One of the great masterpieces of world literature is Gunther Grass’ The Tin Drum, cataloging how Germany fell into the abyss of madness. The eponymous drum is pounded upon by Oskar, who survives the horrors of war and gains fame only eventually to be consigned to a secure institution. Its as much a discussion of the perils of taking oneself too seriously as it is on the perils of taking others so. Modern Germans labour, unfairly it may be, under the yoke of the dreadful history of their great grandparents. And yet, outside Germany we are often more reluctant than perhaps is helpful to accept that that is part of their (and our) shared history and that the context therefore is unavoidable. We are all too much at times like the Noel Coward song…Here in Ireland we are all too aware of the context of the past, and while at times it can be a massive evasion “blame the brits” sort of awareness, it at least exists. Its not therefore too much to suggest that others might want to cultivate this awareness in their speech.
Dr Hans Werner Sinn has waged an increasingly lonely campaign to convince anyone, everyone, that Germany stands in massive danger, that German capital is being starved and German money sucked to the periphery through the Target 2 interbank settlement system. Despite devastating critiques of this view by amongst others Karl Whelan Dr Sinn holds fast to the notion that it’s a massive danger. It’s not, unless and until the euro zone breaks up and even then it’s much more an accounting exercise than a real issue. As head of the ifo , the major german economic think tank, Sinn is a major player in the German economic and political sphere. Topflight german magazine Der Speigel has a fantastic takedown of Dr Sinn, which portrays him as an intellectual bully, a man possessed of absolute certainty (in a world where most economists have at least rid themselves of that) and obsessed with publicity and the media, a man whose views have remained slow to evolve.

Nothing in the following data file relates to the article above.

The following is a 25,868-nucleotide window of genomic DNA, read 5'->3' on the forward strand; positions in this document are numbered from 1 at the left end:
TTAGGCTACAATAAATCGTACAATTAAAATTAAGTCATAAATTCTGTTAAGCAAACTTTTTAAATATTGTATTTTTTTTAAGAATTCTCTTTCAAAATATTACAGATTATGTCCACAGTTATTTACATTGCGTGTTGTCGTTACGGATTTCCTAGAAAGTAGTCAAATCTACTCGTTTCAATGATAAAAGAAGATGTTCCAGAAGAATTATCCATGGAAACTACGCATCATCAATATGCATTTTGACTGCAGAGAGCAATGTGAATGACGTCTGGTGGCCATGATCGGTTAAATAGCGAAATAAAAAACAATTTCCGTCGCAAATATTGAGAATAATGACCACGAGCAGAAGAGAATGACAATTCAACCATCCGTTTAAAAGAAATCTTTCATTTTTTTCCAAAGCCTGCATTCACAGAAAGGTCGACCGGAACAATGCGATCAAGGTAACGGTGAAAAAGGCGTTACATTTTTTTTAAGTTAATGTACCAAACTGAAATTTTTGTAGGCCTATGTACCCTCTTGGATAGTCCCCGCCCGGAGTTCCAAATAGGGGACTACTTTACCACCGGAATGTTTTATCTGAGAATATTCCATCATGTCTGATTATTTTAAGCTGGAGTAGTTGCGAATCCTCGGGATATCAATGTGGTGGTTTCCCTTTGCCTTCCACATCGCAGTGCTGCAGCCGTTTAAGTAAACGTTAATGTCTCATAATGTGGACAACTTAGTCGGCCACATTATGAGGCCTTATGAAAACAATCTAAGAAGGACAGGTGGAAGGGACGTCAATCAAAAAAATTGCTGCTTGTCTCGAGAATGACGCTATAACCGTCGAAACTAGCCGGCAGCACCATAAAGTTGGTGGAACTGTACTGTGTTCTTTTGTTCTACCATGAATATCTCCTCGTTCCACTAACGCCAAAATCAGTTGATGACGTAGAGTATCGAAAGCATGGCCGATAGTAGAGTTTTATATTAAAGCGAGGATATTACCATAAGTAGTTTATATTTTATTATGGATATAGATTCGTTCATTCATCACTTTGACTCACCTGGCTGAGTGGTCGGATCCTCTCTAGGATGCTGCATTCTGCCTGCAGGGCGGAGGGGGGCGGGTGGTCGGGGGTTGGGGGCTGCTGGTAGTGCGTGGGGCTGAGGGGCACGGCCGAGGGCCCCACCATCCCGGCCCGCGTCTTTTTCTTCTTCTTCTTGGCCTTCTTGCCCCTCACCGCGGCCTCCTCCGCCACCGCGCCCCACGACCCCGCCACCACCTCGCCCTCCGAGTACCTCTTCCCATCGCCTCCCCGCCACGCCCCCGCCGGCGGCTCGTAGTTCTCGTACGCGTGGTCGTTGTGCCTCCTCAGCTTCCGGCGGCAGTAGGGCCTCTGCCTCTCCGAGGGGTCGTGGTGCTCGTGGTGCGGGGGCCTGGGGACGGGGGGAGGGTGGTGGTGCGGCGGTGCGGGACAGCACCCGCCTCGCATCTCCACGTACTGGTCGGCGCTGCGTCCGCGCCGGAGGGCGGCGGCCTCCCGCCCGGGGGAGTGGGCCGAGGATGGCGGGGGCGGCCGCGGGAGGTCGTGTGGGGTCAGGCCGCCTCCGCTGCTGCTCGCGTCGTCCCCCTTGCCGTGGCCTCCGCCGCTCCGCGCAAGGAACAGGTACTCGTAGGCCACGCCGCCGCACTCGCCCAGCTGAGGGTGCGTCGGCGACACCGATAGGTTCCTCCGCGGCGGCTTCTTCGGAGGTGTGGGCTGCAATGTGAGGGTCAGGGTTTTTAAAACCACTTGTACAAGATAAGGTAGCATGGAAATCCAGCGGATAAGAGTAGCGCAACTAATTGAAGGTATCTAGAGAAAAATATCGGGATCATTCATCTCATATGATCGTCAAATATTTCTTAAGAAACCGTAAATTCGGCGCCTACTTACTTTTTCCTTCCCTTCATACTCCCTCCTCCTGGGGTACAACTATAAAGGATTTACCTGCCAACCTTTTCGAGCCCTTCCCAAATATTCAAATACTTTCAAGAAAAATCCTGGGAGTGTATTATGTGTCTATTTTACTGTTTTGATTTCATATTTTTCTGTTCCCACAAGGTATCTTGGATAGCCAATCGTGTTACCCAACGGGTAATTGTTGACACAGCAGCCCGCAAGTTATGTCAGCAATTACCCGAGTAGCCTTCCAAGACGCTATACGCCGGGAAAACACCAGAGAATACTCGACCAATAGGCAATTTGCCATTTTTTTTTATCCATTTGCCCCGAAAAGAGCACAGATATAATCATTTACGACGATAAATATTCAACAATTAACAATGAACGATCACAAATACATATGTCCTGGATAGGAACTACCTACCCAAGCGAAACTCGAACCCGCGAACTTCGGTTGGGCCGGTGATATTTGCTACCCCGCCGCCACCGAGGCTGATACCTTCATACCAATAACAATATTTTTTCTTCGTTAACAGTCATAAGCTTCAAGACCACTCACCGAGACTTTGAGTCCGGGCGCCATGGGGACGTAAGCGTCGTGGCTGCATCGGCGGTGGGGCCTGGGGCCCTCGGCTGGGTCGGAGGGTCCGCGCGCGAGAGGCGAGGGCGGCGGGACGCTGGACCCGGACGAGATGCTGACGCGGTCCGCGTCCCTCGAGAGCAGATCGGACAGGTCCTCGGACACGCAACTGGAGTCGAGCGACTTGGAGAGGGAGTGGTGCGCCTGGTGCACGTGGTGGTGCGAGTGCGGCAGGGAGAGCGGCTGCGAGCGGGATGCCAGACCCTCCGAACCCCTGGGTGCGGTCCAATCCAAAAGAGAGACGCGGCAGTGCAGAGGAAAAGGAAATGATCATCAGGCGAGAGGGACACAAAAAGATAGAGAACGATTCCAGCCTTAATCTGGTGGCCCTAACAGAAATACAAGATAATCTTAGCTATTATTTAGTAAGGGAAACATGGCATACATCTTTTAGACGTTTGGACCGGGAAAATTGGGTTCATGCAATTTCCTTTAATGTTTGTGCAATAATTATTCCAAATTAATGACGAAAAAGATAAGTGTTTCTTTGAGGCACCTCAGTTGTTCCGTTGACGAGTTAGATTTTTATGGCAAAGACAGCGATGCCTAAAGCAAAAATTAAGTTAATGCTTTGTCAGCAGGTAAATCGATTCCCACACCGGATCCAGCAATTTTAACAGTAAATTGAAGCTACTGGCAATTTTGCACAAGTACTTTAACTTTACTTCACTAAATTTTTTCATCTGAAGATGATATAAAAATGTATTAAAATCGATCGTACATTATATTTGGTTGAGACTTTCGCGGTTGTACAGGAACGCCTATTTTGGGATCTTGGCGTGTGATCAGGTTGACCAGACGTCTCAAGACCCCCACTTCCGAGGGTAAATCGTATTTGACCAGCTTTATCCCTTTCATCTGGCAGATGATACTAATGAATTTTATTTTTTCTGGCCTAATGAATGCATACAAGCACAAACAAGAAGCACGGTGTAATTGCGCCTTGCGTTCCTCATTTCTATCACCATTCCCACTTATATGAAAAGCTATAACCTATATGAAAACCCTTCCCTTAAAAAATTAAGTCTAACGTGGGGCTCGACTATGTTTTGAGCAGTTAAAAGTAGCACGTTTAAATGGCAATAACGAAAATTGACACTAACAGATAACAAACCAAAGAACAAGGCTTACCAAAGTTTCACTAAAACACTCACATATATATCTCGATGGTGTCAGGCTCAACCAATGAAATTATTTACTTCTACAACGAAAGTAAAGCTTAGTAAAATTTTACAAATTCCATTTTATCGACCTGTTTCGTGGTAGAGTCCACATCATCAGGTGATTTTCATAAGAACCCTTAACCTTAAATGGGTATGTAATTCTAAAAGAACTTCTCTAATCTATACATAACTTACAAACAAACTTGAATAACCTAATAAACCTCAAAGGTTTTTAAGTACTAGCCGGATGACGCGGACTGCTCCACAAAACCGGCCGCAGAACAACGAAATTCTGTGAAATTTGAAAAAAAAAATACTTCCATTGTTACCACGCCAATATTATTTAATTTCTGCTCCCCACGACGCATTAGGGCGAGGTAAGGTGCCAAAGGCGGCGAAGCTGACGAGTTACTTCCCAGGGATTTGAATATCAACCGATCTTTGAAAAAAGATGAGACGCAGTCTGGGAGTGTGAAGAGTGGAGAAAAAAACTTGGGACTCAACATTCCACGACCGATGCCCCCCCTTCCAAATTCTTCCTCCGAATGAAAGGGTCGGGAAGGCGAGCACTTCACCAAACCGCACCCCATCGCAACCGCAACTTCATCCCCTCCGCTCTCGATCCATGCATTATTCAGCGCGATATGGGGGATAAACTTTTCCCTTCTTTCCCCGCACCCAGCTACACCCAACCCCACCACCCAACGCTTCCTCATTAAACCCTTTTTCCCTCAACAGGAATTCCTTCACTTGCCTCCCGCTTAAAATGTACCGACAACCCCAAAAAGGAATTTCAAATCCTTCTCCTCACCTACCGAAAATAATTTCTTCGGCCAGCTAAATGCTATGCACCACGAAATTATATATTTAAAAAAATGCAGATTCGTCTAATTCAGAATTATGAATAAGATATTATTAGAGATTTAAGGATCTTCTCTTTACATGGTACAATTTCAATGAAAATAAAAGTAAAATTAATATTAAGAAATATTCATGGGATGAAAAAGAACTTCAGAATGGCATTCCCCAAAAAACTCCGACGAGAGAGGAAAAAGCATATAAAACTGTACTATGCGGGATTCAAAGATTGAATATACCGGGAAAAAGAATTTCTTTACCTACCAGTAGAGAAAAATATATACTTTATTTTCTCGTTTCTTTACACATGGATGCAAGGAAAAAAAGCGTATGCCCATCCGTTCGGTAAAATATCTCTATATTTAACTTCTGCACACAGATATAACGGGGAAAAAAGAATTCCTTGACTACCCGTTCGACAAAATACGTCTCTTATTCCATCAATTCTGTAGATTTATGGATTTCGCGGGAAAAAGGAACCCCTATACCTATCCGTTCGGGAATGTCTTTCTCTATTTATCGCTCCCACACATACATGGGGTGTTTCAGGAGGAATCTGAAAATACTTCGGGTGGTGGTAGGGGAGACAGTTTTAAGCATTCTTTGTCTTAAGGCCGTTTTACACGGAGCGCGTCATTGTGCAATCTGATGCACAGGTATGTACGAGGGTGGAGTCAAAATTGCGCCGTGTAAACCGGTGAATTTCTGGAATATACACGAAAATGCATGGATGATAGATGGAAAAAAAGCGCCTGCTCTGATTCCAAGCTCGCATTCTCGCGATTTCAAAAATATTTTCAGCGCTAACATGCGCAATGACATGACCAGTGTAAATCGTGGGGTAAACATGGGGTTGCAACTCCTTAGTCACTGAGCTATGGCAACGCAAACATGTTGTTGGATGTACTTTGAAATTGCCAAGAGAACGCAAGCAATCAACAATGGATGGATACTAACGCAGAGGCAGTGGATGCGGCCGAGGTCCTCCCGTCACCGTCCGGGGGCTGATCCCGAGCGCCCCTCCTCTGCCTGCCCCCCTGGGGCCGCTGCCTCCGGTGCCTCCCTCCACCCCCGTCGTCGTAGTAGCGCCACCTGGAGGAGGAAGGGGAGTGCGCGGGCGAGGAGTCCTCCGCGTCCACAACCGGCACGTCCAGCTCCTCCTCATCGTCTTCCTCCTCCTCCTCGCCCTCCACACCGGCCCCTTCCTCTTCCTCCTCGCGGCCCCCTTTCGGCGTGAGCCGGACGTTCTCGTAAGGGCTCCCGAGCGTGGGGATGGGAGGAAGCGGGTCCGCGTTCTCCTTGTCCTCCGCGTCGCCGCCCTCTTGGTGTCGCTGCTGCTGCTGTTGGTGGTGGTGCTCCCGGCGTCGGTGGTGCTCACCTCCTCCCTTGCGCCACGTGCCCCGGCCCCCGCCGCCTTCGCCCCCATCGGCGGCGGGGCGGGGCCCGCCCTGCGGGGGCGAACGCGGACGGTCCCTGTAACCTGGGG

Yet, he remains a most influential man. And bearing his media savvy and his acknowledged influence in that regard one of his statements quoted in Der Speigel makes one wonder. He has long regarded the bailouts of the periphery as dangerous. He now states “Our children will be forced to go to southern Europe and get our money back” . This is to my mind and ear inflammatory stuff, by a man who knows or perhaps now we see does not but should know his history and his geopolitics. At best its crass bluster, at worst can be read as a oblique reminder of the invasion and occupation of Greece and Italy in WW2. One hopes that this time the children of Germany will be armed with lawyers writs and bond calculators. It is similar to the head of the ESRI musing on the usefulness of ANFO in bond negotiations when in the financial district of London (riffing on the IRA Bishopsgate and Canary Wharf bombings) . The euro crisis has done enough harm to intra-euro national solidarity. People of influence should know enough to not fuel this any further. Its a pity that the certainties of Dr Sinn do not extend to a knowledge of the past context and present realities.
One of the first ever pieces of non academic work which I wrote was, shortly after leaving the central bank of Ireland in 1992, to suggest that we should consider ditching the then Irish punt and adopting the then Deutsche Mark. The arguments revolved around a (in retrospect astonishing naive) view that doing so would bind our political system to behave.